It all began eight years ago when two local businessmen noticed the large, vacant Poli Palace Theater in Federal Square. Seeing great potential in what others may have deemed a useless building, Ed Madaus and Paul Demoga founded the Worcester Center for the Performing Arts, a nonprofit organization dedicated to restoring the old building and bringing culture to the city. "Worcester is the largest city in the country where there is no theater where you could put on a Broadway show," says Troy Siebels, president and CEO of the WCPA. "When the building is complete, it will be one of the grandest buildings in New England."

The project, which cost almost $31 million, has been supported by several private and government contributions. The inside of the theater features several historical attributes, including a proscenium, grand chandeliers, a terra cotta faŤade and a second floor mezzanine. Builders also installed new elevators, a glass pavilion and state-of-the-art lighting and sound systems. Complete with a balcony, detailed plasterwork and boxed seating, the theater represents the perfect union between historical beauty and modern amenity. "The venue is incredibly ornate," says Siebels. "I think people are going to be surprised by what they see."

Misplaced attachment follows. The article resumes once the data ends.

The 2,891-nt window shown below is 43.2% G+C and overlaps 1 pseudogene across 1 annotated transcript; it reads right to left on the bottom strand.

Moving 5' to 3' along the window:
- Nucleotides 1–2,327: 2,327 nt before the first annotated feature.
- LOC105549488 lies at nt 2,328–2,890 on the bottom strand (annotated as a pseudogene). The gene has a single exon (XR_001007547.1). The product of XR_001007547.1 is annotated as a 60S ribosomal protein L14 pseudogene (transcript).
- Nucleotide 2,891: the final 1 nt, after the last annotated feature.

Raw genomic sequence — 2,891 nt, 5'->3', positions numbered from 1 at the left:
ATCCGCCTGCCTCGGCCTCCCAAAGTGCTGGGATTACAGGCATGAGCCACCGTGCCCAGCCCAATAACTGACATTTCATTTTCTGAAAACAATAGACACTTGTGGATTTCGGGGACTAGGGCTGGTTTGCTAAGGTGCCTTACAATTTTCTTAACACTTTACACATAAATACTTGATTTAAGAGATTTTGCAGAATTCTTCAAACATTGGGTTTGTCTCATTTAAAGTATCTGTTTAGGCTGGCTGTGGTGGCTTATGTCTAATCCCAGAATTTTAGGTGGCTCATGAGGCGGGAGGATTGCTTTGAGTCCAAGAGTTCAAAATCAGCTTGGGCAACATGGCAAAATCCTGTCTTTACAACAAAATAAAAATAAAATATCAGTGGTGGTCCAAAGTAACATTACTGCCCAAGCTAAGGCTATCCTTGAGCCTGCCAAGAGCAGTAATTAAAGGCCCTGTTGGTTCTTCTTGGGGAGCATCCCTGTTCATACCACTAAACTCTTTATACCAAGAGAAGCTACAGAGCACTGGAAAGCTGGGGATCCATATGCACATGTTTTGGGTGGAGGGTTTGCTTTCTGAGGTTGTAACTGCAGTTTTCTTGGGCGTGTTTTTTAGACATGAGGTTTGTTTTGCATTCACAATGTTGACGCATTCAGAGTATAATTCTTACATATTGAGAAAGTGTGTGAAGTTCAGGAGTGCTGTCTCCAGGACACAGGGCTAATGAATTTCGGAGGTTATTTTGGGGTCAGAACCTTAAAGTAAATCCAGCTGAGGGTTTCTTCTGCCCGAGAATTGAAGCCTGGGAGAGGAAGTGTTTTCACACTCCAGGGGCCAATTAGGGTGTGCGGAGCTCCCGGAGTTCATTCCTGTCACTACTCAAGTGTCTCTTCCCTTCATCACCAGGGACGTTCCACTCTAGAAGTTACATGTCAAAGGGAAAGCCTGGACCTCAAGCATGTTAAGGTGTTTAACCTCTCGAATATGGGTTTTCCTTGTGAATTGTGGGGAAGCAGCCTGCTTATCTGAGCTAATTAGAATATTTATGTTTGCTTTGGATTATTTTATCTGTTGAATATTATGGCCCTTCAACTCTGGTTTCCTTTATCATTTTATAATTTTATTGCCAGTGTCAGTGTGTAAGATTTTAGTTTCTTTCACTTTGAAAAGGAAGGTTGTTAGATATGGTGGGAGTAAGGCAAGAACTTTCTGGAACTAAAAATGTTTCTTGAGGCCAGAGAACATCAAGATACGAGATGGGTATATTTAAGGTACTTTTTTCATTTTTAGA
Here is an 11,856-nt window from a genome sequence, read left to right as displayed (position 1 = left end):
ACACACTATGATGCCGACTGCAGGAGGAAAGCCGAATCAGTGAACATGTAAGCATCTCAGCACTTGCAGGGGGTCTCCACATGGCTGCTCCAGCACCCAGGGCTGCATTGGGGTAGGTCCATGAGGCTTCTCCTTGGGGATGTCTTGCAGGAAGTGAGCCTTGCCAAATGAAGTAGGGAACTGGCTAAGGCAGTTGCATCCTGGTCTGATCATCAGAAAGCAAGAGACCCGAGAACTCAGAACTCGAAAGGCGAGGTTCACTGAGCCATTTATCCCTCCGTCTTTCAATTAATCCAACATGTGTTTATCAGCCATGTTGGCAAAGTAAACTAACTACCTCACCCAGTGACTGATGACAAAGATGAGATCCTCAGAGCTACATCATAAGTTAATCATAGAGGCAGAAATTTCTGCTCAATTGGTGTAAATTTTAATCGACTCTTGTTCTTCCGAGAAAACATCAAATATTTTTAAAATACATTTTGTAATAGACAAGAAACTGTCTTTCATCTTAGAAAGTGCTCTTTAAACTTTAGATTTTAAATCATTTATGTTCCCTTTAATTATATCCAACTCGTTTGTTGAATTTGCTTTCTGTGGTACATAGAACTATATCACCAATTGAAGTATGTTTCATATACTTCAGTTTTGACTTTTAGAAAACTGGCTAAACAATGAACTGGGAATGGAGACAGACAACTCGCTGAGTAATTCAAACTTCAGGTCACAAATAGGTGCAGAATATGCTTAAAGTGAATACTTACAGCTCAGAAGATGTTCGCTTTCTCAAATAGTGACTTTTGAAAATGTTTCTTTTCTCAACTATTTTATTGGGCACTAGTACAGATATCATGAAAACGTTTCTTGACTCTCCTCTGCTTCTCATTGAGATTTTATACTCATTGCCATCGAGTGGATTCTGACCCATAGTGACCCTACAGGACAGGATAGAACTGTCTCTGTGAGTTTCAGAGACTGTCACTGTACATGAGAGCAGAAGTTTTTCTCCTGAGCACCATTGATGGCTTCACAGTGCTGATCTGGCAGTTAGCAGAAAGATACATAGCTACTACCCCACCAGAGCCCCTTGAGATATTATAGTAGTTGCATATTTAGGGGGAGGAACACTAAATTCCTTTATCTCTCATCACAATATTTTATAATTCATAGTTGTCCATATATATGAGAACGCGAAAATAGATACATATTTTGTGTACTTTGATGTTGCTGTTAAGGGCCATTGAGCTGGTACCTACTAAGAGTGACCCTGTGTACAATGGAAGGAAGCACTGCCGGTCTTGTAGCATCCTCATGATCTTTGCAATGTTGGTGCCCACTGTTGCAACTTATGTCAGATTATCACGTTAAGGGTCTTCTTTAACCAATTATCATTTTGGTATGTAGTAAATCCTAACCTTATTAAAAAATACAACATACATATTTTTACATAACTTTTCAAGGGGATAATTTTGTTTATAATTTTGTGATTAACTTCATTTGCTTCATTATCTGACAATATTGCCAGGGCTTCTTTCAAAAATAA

View Restoration Slideshow

Audio Description provides blind and low-vision patrons with equal access to the wondrous spectacle and subtle nuances of live performances.  We are proud to offer this service at a number of our upcoming shows this season.


Membership is your ticket to the performing arts at The Hanover Theatre! Enjoy discounts, free member events and support the continued success of what has become known as the "cultural jewel of Central Massachusetts"